TOKYO -- Japan logged record exports to China for the month of July as tariffs on American cars begin to steer Chinese consumers toward Japanese autos, but further escalation of the trade war could offset this profitable side effect.
Japan's total exports in July rose 3.9% on the year to 6.75 trillion yen ($60.9 billion), Ministry of Finance statistics out Thursday show. The nation achieved a 20th straight month of year-on-year increases, the longest streak since a 54-month run ended in May 2008.
Exports to China comprised one-fifth of Japan's total and grew 11.9% on the year to 1.36 trillion yen, with auto shipments jumping 30.3%.
China placed additional tariffs on autos imported from the U.S. last month. Sales of American vehicles have slowed as Chinese consumers stay away, while demand for Japanese and European cars rises.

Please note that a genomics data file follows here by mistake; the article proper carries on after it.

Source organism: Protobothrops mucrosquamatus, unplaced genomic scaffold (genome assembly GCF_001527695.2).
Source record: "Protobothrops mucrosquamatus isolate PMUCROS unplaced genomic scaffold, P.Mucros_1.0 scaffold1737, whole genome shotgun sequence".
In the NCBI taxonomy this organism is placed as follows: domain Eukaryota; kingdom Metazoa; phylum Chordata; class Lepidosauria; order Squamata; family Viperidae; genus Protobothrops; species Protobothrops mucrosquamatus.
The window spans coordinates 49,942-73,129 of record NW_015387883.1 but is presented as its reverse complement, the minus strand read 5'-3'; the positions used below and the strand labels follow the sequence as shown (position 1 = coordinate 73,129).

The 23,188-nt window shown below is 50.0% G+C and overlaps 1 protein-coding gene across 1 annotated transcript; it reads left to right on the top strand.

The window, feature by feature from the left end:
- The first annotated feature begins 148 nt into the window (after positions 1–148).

"Japan's exports have been underpinned by Chinese economic policies intended to blunt the impact of the trade war," said Ryutaro Kono, an economist at BNP Paribas.
Exports to the U.S. fell 5.2% to 1.25 trillion yen. Though iron and steel exports -- slapped with American tariffs in March -- declined by 12%, "looking at everything, the effect of those additional duties has been minor overall," said Takeshi Minami, a Norinchukin Research Institute economist.
Yet it's unclear whether exports to China will continue their momentum, and U.S.-bound exports could drop further if Washington hits Japan with auto tariffs as well.
Kono thinks global exports may have started to slow based on the world's extended economic recovery and the current business environment. The trade war "has begun to show a limited impact, including a continued contraction in machine orders and overseas demand," he said.
Japan's exports also could drag should the U.S. and China exchange more blows.